Lighting up our skies for the first time back in April, the revolutionary US-based satellite broadband service Starlink has certainly sped up its launch schedule in 2020, and it’s shaping up to be a convincing contender for connecting our devices once it fully rolls out in the next couple of years.
Owned by billionaire entrepreneur Elon Musk and operated through his commercial aerospace company SpaceX, the project aims to beam strong broadband connections across the globe using a network of thousands of satellites.
And back down on Earth, the Starlink broadband router (technically a satellite dish) has now been approved by US regulators for consumer use, marking a significant step forward in connecting our homes to the upper atmosphere.
So it’s safe to say Starlink broadband will be a very real option for us quite soon. But how exactly does it work? How fast will it be? And when will we see it in the UK? Read on to find out more…
Satellite broadband as we know it today uses a lot of the same technology you already benefit from on a day-to-day basis, like satellite TV and GPS. However, Starlink instead transmits data through lasers, which are lightspeed, so it’s more-or-less on a par with fibre-optic broadband in terms of how fast the connection is.
In order to ensure the signal is both robust and broad, a single Starlink satellite will work with four others in its nearby network to provide a reliable connection. This means there needs to be an extensive network of them orbiting the globe in order for the coverage to be truly widespread.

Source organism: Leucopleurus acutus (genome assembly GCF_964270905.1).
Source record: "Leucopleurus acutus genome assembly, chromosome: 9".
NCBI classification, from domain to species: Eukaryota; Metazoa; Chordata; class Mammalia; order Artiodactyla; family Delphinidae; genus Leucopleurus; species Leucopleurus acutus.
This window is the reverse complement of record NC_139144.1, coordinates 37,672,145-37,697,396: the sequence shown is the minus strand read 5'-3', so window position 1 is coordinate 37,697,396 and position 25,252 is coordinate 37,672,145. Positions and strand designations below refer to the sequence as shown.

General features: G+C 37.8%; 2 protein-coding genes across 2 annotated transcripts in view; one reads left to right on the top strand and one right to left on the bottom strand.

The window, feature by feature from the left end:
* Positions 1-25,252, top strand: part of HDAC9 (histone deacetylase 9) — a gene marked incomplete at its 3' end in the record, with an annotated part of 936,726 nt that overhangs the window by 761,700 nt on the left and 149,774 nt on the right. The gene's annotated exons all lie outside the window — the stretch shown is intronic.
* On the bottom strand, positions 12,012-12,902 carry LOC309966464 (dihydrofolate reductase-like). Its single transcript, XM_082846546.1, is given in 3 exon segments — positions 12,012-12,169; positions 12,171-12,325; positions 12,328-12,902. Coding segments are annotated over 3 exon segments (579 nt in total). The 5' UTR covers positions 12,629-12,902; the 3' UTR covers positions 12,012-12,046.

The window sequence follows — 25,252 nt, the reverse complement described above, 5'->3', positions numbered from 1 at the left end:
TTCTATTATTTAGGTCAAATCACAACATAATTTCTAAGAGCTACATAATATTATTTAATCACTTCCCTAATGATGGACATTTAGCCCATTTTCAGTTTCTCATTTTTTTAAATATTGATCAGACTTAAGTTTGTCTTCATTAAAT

For the first part of the project, this means as many as 12,000 satellites will be launching into Low Earth Orbit over the coming years, but if it sees continued success, this could expand to a total of 42,000.
Numbers like this can appear quite intimidating, especially given that we’re already facing a problem with the amount of space debris currently circling our planet — an issue that could impact future launches and damage working satellites if uncontrolled.
However, SpaceX has remained mindful of this risk (called the ‘Kessler syndrome’), and therefore will launch the majority of its fleet into such a low orbit that by the time they fall out of use, they'll simply be pulled into the atmosphere and completely burned-up, instead of being left to circle the earth as dead equipment for centuries.
The satellite broadband you can currently get is typically a lot slower than any existing form of traditional broadband, due to the high latency of the type of signal it uses and the distance from the satellite to the user’s dish. However with Starlink, the use of lasers to transmit data allows it to provide a significantly faster satellite internet connection than ever before seen.
Starlink once said that in perfect conditions — which would be periods of low consumer demand while there are lots of nearby orbiting satellites — it could reach speeds up to 100Mbps download and 40Mbps upload. A recent test with the US Air Force even saw it hit ultrafast speeds of 600Mbps, though it’s currently unclear if consumers will have the infrastructure available to achieve the same level.